Wolf Numbers Grow In Oregon’s West Management Zone
Just as across the big river in Washington, Oregon’s wolf population grew in 2022, tallying a minimum of 178 in 24 packs, 17 breeding pairs and 14 groups, with growth especially notable last year in the state’s West Wolf Management Zone.
That’s a broad swath of the western half of the state where some 22 percent of Oregon’s wolves now occur, up from 13 percent at the end of 2021, and ODFW reports that wolf tracks were even documented in Curry County, on the South Coast, though no animals were counted there during the annual year-end survey.
ODFW identified six packs along with four successful breeding pairs in the West WMZ for the first time – Warm Springs, Upper Deschutes and Rogue in the Cascades, Gearhart Mountain near Summer Lake. The four SBPs is an initial step towards moving to Phase II management if at least four are found at the end of this year and 2024 as well.
Wolf advocates will fret that overall, Oregon wolf numbers only grew slowly – the 2021 count was a minimum of 175 – but after slight declines from 2019 to 2021, pack and breeding pair numbers rebounded and continued their inexorable growth. They howled similarly in 2017 during a period of slow growth, claiming the population was stagnant before numbers rose the following year.
“The population increase in Northeastern Oregon has slowed in some areas as available habitat is filled up and with the turnover of breeding adults in some packs. But wolves are growing in numbers and expanding in distribution in Western Oregon,” said Roblyn Brown, ODFW wolf coordinator, in an agency press release. “We are confident in the continued health of the state’s wolf population as they expand in distribution across the state and continue to show an upward population trend.”
The 2021 figures were 21 packs, 16 packs and eight groups of wolves. ODFW defines packs differently than WDFW. In Oregon, a pack is four or more wolves traveling together in winter, where a group is two or three. In Washington, a pack is two or more wolves.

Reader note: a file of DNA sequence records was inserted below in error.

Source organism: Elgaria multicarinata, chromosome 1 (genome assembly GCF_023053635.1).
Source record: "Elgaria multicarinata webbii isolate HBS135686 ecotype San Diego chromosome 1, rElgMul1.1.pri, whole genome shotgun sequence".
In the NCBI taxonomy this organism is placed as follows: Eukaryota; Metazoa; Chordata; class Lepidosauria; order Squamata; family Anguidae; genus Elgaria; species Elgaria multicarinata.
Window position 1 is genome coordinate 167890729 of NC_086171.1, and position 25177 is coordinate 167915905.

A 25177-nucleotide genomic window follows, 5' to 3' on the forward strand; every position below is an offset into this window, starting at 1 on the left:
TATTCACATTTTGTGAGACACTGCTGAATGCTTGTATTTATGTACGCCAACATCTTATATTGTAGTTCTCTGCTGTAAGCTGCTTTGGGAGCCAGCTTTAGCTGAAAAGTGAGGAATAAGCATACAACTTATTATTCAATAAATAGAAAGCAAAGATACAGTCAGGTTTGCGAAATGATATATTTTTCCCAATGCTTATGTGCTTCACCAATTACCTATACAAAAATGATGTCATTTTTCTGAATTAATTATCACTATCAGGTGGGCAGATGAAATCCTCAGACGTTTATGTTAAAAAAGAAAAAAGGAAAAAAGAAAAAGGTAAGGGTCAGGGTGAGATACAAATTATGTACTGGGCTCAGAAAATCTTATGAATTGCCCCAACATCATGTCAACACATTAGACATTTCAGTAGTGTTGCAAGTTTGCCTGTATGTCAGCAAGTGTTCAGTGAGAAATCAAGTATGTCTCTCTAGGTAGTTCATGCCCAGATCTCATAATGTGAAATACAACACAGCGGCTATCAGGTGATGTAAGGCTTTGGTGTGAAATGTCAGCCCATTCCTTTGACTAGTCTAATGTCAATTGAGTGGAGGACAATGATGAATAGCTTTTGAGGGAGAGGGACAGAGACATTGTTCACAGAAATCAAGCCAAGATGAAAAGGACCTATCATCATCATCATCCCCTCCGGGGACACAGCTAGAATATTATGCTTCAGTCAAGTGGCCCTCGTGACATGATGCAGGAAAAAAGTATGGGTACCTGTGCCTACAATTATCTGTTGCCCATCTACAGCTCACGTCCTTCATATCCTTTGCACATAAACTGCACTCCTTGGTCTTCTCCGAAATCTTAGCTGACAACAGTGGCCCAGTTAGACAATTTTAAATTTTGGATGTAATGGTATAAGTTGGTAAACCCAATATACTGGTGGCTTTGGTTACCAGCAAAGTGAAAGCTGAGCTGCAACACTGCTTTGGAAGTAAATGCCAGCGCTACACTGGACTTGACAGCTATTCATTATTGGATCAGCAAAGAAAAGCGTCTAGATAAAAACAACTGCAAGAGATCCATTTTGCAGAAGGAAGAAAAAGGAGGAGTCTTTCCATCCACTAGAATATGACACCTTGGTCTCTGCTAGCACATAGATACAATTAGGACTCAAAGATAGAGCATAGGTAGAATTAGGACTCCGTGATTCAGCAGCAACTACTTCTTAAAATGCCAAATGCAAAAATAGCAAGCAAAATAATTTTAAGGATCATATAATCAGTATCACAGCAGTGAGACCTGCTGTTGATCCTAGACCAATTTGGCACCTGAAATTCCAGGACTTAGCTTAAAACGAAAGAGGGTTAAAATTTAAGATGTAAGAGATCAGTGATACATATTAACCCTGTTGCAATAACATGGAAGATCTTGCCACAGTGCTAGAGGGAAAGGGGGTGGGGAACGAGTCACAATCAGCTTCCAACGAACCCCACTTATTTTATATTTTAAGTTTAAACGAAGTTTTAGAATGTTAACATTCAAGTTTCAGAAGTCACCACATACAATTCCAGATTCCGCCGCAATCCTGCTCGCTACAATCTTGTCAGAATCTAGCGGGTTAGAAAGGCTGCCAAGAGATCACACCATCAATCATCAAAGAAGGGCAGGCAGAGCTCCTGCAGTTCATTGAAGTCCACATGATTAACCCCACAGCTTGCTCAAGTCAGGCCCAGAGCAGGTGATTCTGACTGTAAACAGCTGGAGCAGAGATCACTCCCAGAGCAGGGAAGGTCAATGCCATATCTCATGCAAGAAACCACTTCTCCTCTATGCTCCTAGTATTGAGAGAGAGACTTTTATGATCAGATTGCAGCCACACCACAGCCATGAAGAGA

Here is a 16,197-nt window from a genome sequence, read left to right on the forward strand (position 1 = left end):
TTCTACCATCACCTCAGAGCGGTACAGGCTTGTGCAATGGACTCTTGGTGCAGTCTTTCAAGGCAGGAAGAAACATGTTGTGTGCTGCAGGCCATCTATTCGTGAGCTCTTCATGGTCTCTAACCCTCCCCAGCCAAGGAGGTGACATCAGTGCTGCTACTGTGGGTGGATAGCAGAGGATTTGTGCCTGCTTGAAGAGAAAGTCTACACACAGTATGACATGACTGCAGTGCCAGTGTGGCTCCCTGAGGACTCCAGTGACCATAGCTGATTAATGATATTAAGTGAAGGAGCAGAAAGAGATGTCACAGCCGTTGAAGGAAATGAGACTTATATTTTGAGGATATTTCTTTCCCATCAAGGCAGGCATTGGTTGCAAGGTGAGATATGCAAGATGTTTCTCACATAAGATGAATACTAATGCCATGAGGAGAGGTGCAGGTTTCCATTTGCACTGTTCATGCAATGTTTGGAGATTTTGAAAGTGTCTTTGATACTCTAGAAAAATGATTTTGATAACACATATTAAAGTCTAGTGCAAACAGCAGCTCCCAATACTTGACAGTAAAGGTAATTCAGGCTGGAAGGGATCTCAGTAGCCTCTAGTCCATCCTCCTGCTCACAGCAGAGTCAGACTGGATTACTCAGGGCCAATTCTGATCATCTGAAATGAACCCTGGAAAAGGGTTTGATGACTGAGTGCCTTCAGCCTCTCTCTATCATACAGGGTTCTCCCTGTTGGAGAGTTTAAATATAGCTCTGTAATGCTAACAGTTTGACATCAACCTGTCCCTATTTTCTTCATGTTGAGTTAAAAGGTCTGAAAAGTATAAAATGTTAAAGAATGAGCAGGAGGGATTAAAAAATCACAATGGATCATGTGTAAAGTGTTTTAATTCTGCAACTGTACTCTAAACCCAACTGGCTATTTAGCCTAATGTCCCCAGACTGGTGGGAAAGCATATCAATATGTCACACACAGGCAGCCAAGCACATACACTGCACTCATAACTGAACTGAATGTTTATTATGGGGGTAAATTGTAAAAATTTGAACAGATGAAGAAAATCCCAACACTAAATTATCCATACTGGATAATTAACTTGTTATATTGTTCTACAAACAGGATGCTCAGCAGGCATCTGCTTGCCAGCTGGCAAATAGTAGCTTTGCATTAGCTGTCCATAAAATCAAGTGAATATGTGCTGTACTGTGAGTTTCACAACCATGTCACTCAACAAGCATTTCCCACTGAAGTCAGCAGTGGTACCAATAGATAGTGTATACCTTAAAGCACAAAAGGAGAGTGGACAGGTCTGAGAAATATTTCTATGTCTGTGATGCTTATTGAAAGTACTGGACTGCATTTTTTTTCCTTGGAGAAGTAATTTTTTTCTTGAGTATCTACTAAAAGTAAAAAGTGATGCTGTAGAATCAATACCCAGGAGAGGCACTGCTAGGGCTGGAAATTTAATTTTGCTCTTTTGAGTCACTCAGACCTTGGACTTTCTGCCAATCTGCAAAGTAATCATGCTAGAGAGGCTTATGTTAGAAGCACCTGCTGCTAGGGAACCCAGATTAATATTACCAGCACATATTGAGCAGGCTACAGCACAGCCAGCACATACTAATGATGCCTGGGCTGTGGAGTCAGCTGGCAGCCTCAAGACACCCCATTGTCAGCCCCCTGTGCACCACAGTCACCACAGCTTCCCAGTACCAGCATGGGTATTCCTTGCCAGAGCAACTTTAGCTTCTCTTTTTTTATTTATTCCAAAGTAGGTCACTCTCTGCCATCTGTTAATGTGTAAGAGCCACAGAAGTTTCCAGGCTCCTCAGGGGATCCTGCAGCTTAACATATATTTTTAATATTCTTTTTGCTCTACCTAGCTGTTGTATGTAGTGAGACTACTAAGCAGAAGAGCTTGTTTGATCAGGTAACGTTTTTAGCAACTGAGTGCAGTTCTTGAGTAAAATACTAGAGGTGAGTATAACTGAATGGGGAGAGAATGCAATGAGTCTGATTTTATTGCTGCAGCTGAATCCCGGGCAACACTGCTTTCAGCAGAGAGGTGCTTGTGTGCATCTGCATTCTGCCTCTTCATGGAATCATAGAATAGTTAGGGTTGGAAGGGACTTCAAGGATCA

The state Department of Agriculture awarded $393,682 to 12 counties, three-quarters of which was used for nonlethal preventative measures, the other quarter as payment to producers for confirmed-lost or missing livestock
ODFW reports it investigated 121 suspected depredations statewide last year, confirming 76 – including 27 in the West WMZ, primarily the Rogue Pack – up from 49, a 55 percent rise. The agency says that six wolves were lethally removed in response, while a shepherd legally shot a wolf in the act of attacking his herding dogs.
Those were among the 20 known wolf mortalities, down from 26 the previous year. Nearly all of those occurred in the East WMZ, with two road-killed, seven illegally killed including one by a coyote hunter who turned himself in and paid a $1,453 civil fine for taking a federally listed species, and one dying after getting in a tussle with a cougar, a rare cause of death that somehow is somewhat common in Washington wolves.
Still, the East WMZ “continued to exceed the Wolf Plan minimum management objective of seven breeding pairs and these wolves were managed under Phase III of the Wolf Plan.” ODFW says that four new packs formed there last year – Black Pines, Finley Ridge, Frazier Mountain and Tower Mountain – in areas that had been bereft of wolves, where packs had fallen apart, or between existing groups. Another 13 animals live by themself or in small groups.
As for dispersals, ODFW reports monitoring five radio-collared wolves go on walkabouts, including one to Oregon, one to Washington, one to Idaho, one to California and back, and one within the state.
The agency also states that a survey crew found the collar of a Northeast Oregon wolf in a Southwest Oregon stream.
Where Washington’s growing wolf population continues to be listed under state ESA protections, Oregon’s was delisted by the Fish and Wildlife Commission in 2015, though it remains federally listed in the western two thirds of the state.
More details on Oregon wolves will be presented when the commission is briefed on the annual report at Friday’s meeting in Welches east of Sandy.